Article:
Rasmus Lerdorfs 30 second AJAX Tutorial

Minimal-XMLHttpRequest (AJAX) >Tutorial von Rasmus Lerdorf:

List: php-general
Subject: [PHP] Rasmus‘ 30 second AJAX Tutorial – [was Re: [PHP] AJAX & PHP]
From: Rasmus Lerdorf
Date: 2005-07-21 22:50:56
Message-ID: 42E026D0.3090601 () lerdorf ! com
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I find a lot of this AJAX stuff a bit of a hype. Lots of people have
been using similar things long before it became „AJAX“. And it really
isn’t as complicated as a lot of people make it out to be. Here is a
simple example from one of my apps. First the Javascript:

function createRequestObject() {
var ro;
var browser = navigator.appName;
if(browser == „Microsoft Internet Explorer“){
ro = new ActiveXObject(„Microsoft.XMLHTTP“);
ro = new XMLHttpRequest();
return ro;

var http = createRequestObject();

function sndReq(action) {
http.open(‚get‘, ‚rpc.php?action=’+action);
http.onreadystatechange = handleResponse;

function handleResponse() {
if(http.readyState == 4){
var response = http.responseText;
var update = new Array();

if(response.indexOf(‚|‘ != -1)) {
update = response.split(‚|‘);
document.getElementById(update[0]).innerHTML = update[1];

This creates a request object along with a send request and handle
response function. So to actually use it, you could include this js in
your page. Then to make one of these backend requests you would tie it
to something. Like an onclick event or a straight href like this:


That means that when someone clicks on that link what actually happens
is that a backend request to rpc.php?action=foo will be sent.

In rpc.php you might have something like this:

switch($_REQUEST[‚action‘]) {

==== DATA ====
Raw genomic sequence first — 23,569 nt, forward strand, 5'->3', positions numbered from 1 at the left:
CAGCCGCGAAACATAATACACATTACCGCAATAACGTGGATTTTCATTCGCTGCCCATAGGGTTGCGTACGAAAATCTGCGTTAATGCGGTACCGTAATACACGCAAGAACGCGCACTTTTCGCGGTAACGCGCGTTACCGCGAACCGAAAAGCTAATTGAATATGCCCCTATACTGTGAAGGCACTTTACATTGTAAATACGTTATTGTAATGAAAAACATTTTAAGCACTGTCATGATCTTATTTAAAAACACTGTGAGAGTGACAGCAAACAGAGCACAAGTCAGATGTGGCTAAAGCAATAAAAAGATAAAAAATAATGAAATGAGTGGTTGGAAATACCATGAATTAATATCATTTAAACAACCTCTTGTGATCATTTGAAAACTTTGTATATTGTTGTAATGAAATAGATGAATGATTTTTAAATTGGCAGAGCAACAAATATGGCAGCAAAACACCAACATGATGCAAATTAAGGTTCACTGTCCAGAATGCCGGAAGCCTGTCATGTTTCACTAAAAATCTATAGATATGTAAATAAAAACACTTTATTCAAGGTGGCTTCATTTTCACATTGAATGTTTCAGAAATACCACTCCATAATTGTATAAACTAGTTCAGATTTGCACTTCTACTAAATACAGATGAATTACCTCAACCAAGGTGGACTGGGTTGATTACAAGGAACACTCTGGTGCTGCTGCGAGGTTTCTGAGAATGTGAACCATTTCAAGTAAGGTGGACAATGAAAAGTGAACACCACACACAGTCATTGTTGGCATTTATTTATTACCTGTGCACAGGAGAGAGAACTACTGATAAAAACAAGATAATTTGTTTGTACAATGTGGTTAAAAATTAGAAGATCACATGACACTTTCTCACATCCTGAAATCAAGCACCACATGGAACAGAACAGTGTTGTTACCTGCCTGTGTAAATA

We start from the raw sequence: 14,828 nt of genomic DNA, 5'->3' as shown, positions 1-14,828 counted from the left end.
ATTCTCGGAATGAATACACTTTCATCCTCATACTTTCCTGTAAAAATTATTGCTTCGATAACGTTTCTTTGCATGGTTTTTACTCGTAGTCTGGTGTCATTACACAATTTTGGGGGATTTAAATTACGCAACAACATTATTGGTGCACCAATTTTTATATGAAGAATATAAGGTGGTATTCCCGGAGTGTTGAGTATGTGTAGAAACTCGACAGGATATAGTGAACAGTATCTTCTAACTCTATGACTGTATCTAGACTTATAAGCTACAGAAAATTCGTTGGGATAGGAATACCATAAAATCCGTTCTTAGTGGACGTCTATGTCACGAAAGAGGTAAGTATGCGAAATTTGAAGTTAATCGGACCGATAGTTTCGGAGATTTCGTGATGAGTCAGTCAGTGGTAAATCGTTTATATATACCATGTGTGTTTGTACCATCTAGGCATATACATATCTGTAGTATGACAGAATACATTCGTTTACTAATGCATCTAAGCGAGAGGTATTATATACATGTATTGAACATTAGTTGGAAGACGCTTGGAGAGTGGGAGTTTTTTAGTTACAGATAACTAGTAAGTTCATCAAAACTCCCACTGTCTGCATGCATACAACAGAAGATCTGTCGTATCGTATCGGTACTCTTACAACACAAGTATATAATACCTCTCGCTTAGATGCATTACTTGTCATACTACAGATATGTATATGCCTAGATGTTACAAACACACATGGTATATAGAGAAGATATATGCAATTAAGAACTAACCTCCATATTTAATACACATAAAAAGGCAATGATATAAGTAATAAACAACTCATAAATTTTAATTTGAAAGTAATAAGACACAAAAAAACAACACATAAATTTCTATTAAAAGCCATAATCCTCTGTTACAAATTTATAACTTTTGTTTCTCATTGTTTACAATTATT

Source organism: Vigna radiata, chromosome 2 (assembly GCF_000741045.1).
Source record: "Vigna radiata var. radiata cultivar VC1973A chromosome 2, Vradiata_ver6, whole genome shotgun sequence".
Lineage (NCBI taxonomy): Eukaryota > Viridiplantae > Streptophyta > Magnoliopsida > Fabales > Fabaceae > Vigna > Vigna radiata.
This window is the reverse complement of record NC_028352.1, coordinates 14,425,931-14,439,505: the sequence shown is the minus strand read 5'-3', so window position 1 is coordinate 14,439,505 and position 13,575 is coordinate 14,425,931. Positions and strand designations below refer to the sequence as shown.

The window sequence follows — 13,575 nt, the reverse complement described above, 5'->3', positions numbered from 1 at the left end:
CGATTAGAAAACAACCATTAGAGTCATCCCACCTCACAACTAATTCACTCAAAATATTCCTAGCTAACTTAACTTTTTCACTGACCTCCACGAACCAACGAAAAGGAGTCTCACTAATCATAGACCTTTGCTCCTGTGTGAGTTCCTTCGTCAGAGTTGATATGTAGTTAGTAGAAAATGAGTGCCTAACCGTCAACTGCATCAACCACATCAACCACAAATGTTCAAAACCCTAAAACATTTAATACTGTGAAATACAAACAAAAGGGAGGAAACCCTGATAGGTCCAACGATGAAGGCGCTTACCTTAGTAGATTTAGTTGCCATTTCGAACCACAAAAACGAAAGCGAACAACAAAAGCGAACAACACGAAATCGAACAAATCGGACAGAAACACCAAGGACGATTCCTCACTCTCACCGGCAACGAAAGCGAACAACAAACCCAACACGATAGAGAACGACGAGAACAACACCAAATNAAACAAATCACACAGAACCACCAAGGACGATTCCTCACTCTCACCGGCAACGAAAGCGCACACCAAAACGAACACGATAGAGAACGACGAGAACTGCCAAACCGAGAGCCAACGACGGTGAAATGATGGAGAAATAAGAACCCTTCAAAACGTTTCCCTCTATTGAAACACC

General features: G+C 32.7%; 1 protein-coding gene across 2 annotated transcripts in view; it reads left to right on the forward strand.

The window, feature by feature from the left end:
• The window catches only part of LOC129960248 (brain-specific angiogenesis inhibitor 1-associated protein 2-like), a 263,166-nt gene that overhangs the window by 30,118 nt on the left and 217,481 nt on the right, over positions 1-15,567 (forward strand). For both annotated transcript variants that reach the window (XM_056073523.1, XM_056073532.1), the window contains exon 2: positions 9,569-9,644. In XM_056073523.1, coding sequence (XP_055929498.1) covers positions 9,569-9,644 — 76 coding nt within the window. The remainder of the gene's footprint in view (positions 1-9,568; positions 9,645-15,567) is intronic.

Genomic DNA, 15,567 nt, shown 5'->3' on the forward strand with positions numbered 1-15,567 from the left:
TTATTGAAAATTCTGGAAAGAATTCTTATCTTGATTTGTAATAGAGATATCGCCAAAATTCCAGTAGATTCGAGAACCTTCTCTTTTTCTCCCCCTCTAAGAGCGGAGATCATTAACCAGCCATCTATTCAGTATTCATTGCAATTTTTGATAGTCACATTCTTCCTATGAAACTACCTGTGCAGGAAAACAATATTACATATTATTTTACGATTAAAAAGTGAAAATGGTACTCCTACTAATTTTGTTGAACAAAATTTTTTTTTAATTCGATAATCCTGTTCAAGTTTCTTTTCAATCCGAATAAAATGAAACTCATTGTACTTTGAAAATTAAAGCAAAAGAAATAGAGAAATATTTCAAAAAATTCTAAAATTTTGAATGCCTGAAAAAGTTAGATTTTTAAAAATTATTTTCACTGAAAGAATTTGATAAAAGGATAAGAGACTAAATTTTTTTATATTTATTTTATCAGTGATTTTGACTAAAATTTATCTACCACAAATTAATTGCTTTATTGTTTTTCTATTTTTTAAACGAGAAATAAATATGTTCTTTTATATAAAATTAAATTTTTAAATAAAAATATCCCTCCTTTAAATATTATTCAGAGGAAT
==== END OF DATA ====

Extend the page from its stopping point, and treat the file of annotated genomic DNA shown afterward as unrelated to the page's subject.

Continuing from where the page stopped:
case ‚foo‘:
/* do something */
echo „foo|foo done“;


Now, look at handleResponse. It parses the „foo|foo done“ string and
splits it on the ‚|‘ and uses whatever is before the ‚|‘ as the dom
element id in your page and the part after as the new innerHTML of that
element. That means if you have a div tag like this in your page:

Once you click on that link, that will dynamically be changed to:

foo done

That’s all there is to it. Everything else is just building on top of
this. Replacing my simple response „id|text“ syntax with a richer XML
format and makine the request much more complicated as well. Before you
blindly install large „AJAX“ libraries, have a go at rolling your own
functionality so you know exactly how it works and you only make it as
complicated as you need. Often you don’t need much more than what I
have shown here.

Expanding this approach a bit to send multiple parameters in the
request, for example, would be really simple. Something like:

function sndReqArg(action,arg) {
http.open(‚get‘, ‚rpc.php?action=’+action+’&arg=’+arg);
http.onreadystatechange = handleResponse;

And your handleResponse can easily be expanded to do much more
interesting things than just replacing the contents of a div.


Rasmus Lerdorfs 30 second AJAX Tutorial

RunPHP Mediawiki-Extension

Ich bin auf die Idee gekommen, dass es schön wäre, wenn man aus einem Mediawiki-Artikel heraus PHP-Code ausführen könnte. Also habe ich kurzerhand eine kleine Mediawiki-Extension erstellt welche PHP-Code, der in „<php>phpinfo();</php>“ eingebettet ist, ausführt.

Das ganze ist natürlich mehr als ein Sicherheitsrisiko und darf nur in einer wirklich vertrauensvollen Umgebung eingesetzt werden.

Die Extension findet sich auf Mediawiki.org